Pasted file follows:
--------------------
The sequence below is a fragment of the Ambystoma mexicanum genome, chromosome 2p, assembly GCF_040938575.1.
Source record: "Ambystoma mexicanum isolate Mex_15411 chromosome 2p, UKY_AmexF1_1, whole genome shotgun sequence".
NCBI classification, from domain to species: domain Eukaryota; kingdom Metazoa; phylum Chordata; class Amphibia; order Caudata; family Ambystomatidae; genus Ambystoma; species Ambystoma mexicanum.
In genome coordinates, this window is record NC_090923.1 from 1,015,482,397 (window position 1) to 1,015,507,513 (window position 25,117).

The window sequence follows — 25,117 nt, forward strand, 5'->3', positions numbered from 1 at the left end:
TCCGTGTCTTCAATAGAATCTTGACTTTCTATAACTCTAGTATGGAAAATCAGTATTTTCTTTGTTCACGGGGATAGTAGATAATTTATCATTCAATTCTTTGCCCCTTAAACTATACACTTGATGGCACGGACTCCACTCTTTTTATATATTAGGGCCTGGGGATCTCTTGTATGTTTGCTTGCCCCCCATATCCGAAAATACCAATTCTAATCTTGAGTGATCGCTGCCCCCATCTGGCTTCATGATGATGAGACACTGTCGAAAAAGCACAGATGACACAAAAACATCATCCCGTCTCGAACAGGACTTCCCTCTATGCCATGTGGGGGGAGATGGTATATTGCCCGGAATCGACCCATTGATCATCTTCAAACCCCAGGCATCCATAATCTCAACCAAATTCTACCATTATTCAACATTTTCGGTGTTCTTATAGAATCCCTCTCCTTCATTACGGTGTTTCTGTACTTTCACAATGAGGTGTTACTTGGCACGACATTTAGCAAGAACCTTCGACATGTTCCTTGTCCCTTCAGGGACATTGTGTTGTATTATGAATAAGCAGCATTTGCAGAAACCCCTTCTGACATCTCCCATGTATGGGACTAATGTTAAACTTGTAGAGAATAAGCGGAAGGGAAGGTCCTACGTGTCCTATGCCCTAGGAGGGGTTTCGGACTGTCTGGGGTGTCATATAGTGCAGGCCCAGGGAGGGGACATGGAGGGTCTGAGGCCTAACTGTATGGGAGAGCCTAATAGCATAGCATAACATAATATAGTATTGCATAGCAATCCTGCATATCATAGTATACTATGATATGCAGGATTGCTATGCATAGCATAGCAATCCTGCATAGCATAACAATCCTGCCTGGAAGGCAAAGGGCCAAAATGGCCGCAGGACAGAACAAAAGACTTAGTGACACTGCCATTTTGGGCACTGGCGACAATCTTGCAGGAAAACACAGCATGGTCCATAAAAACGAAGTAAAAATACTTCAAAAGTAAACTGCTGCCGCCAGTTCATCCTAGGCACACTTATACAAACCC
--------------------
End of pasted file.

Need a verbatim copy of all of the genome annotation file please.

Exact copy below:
The sequence below is a fragment of the Ambystoma mexicanum genome, chromosome 2p, assembly GCF_040938575.1.
Source record: "Ambystoma mexicanum isolate Mex_15411 chromosome 2p, UKY_AmexF1_1, whole genome shotgun sequence".
NCBI classification, from domain to species: domain Eukaryota; kingdom Metazoa; phylum Chordata; class Amphibia; order Caudata; family Ambystomatidae; genus Ambystoma; species Ambystoma mexicanum.
In genome coordinates, this window is record NC_090923.1 from 1,015,482,397 (window position 1) to 1,015,507,513 (window position 25,117).

The window sequence follows — 25,117 nt, forward strand, 5'->3', positions numbered from 1 at the left end:
TCCGTGTCTTCAATAGAATCTTGACTTTCTATAACTCTAGTATGGAAAATCAGTATTTTCTTTGTTCACGGGGATAGTAGATAATTTATCATTCAATTCTTTGCCCCTTAAACTATACACTTGATGGCACGGACTCCACTCTTTTTATATATTAGGGCCTGGGGATCTCTTGTATGTTTGCTTGCCCCCCATATCCGAAAATACCAATTCTAATCTTGAGTGATCGCTGCCCCCATCTGGCTTCATGATGATGAGACACTGTCGAAAAAGCACAGATGACACAAAAACATCATCCCGTCTCGAACAGGACTTCCCTCTATGCCATGTGGGGGGAGATGGTATATTGCCCGGAATCGACCCATTGATCATCTTCAAACCCCAGGCATCCATAATCTCAACCAAATTCTACCATTATTCAACATTTTCGGTGTTCTTATAGAATCCCTCTCCTTCATTACGGTGTTTCTGTACTTTCACAATGAGGTGTTACTTGGCACGACATTTAGCAAGAACCTTCGACATGTTCCTTGTCCCTTCAGGGACATTGTGTTGTATTATGAATAAGCAGCATTTGCAGAAACCCCTTCTGACATCTCCCATGTATGGGACTAATGTTAAACTTGTAGAGAATAAGCGGAAGGGAAGGTCCTACGTGTCCTATGCCCTAGGAGGGGTTTCGGACTGTCTGGGGTGTCATATAGTGCAGGCCCAGGGAGGGGACATGGAGGGTCTGAGGCCTAACTGTATGGGAGAGCCTAATAGCATAGCATAACATAATATAGTATTGCATAGCAATCCTGCATATCATAGTATACTATGATATGCAGGATTGCTATGCATAGCATAGCAATCCTGCATAGCATAACAATCCTGCCTGGAAGGCAAAGGGCCAAAATGGCCGCAGGACAGAACAAAAGACTTAGTGACACTGCCATTTTGGGCACTGGCGACAATCTTGCAGGAAAACACAGCATGGTCCATAAAAACGAAGTAAAAATACTTCAAAAGTAAACTGCTGCCGCCAGTTCATCCTAGGCACACTTATACAAACCC